Why I’m adding cutworm control to my canola seed treatment

Written by Janel Delage on Aug 15 2016

Category: Grow Grain

Don’t let what happened to my canola crop happen to yours. See why I’m now a believer in adding cutworm control to seed treatment.

As part of our Growing Series 2016-17 season, we’re bringing you timely agronomic advice to help you achieve your yield goals. Cutworms are a serious pest in canola, and this year they seem to be fairly widespread in growing regions throughout Alberta, Saskatchewan and Manitoba. So how do you prevent cutworms from showing up in your canola fields next spring?

My lesson in cutworm prevention

I know first-hand just how painful cutworm damage can be. Earlier this year, my husband and I left our farm for a weekend away.  I really pride myself on doing a good job scouting my fields, so I felt confident that my canola crop would be fine on its own for a couple days. But when we returned home, I was horrified to find cutworms feasting on most of our fields! 

I’d never had cutworms in my fields before, and I used to think that I could control a threat with an insecticide application. Now I know better. Here’s why I’ve changed my view and will now be adding a product like Lumiderm® or Fortenza® to our canola seed treatment package.

1. Cutworm damage can be devastating

Cutworms are a very tricky pest to control because they’re so difficult to predict. It’s hard to know when they’ll show up, and when they do arrive in a field, cutworms can do an enormous amount of damage in a very little time if the conditions are right. They are voracious eaters and can strip a field of canola in just a few days. By the time this happens, it’s often too late to reseed canola and many other crops.

2. Cutworms are now damaging crops under a wider range of conditions

Another important consideration is that it’s getting much more difficult to control cutworms these days. In the last half-dozen years or so, different species of cutworms have emerged that feed under a wider range of environmental conditions. It used to be when it was rainy outside you didn’t have to worry about cutworms in your canola, but that’s simply not the case anymore.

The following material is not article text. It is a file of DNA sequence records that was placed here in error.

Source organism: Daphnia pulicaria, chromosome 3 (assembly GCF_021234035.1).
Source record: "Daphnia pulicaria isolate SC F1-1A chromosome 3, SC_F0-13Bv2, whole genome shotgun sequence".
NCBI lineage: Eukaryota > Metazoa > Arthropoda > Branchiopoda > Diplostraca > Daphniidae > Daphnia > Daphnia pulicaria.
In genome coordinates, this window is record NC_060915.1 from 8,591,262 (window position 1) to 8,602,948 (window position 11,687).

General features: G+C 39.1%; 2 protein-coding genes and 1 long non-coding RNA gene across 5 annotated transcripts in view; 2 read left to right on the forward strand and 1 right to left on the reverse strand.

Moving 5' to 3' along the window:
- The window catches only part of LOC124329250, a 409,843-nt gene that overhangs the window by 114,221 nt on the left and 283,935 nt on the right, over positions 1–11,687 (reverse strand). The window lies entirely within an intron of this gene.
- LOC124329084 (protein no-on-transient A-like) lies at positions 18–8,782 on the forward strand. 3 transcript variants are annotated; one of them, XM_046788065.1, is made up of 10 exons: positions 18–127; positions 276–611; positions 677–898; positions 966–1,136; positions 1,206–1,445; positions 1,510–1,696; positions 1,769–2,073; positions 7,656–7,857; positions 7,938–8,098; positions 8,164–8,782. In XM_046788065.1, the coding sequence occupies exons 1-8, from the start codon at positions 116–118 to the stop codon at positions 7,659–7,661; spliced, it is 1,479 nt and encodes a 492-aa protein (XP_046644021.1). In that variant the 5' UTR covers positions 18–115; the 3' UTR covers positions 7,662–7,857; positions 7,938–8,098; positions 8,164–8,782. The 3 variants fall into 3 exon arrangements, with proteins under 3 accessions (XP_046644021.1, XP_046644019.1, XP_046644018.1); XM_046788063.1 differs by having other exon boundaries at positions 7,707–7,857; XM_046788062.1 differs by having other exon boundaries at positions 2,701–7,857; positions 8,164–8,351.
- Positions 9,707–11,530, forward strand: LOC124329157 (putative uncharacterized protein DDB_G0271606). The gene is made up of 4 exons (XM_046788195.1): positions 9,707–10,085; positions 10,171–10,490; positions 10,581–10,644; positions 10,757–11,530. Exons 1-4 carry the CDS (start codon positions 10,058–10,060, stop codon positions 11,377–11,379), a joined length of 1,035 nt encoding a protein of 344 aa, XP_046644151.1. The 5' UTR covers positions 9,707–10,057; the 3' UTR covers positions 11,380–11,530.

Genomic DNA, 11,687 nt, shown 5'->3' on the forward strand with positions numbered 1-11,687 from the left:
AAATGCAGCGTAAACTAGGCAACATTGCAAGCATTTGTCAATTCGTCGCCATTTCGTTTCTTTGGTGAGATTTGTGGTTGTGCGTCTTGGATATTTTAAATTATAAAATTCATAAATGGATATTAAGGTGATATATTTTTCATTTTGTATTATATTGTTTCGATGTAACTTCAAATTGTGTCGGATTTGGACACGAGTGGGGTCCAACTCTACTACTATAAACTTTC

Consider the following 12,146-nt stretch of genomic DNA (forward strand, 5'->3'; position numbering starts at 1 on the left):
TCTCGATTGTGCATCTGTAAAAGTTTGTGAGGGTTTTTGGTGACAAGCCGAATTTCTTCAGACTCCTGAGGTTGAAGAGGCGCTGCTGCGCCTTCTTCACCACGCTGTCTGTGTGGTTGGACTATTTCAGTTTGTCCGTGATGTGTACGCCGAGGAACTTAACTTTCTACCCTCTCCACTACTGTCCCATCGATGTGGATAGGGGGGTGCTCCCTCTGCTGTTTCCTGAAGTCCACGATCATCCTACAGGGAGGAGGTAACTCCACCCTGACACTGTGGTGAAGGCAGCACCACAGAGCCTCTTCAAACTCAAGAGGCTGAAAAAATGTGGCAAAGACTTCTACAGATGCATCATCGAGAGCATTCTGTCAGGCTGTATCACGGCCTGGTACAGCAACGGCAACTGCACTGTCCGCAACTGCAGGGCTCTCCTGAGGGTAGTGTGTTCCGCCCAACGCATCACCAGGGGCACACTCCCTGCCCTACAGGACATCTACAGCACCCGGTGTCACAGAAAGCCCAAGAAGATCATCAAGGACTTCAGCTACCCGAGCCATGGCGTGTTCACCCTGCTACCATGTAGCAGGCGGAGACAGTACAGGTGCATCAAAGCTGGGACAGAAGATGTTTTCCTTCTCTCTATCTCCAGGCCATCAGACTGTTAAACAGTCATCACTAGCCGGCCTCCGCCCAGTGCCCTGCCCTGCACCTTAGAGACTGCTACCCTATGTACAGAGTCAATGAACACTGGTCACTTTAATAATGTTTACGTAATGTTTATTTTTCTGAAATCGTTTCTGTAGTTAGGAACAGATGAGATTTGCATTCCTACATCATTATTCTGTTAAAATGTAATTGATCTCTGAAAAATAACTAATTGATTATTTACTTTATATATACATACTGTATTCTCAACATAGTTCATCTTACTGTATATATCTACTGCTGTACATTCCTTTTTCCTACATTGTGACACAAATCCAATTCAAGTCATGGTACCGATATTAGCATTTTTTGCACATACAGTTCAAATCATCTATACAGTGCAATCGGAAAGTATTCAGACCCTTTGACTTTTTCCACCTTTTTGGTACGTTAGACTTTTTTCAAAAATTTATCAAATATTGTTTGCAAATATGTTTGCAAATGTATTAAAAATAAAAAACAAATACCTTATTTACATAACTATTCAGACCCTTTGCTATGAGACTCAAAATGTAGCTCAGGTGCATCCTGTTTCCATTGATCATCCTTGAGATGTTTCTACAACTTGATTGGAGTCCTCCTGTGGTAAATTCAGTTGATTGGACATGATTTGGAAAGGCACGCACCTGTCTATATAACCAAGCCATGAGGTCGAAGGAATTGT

3. You must scout 1-2 times per day during early crop stages

Because cutworms can be so aggressive, we need to scout fields very carefully and deliberately if we hope to spot the pests before they cause too much damage. Ideally, this means scouting your canola fields every day – and sometimes twice a day – during the spring when leaf development is from the cotyledon to the six-leaf stage. 

For most growers or agronomists though, it’s hard to imagine having this much time to spend scouting for cutworms. And even if you are a dedicated crop scouter, you could still run into a similar scenario to mine.

4. Foliar insecticides can be tricky to apply

Once cutworms are established in a canola field, a foliar insecticide can give you control. However, trying to kill insects that live just under the soil surface and having to spray for them at night is not an ideal situation. 

After I discovered the cutworms on my farm, we applied foliar insecticide on about 1,200 acres. Fierce, relentless winds required us to leave large no-spray buffer zones around the edges of the affected fields. Unfortunately, these buffer zones became refuges for cutworms, which then quickly continued to spread.

Consider cutworm seed treatment as insurance against crop failure

Adding a cutworm control to your canola seed treatment package is not cheap. It’s also not an investment that’s guaranteed to return, since there’s no guarantee that cutworms will show up in your canola in any given year. For these reasons, I used to skip the cutworm treatment myself. 

Now I know that the value of cutworm seed treatment goes beyond ROI. 

Growers in areas with a history of cutworm infestation understand this point. They regularly invest in seed treatments with cutworm control because they know it’s the best way to safeguard against devastating yield loss. But if you feel as I did at the start of the season, and you’re on fence about cutworm seed treatment, I encourage you to ask yourself, “What is my peace of mind worth?” For me, it’s worth the extra dollars per acre. 

When you’re booking your canola seed for next season, I encourage you to talk to your Cargill rep about adding cutworm protection to your seed treatment. For more information on this pest and strategies to control it, give your local Cargill agronomist a call. 

Lumiderm® is a registered trademark of E. I. du Pont de Nemours and Company. Fortenza® is a trademark of a Syngenta Group Company.

Tags: Canola, insecticide, seed treatment

2 Comments

  • Richard Rumancik said Reply

    Same thing happened to me in 2014. I think my previous crop and treatments used actually caused my cutworm wreck. Mine stopped at the fence and neighbour's crop of canola never had one plant missing. Please email me your previous crop and treatments and chemicals used and we can compare notes.

    • Cargill said Reply

      Thanks for your comment Richard, someone from our agronomy team in your area will reach out to you shortly to help you get to the bottom of your cutworm issue.

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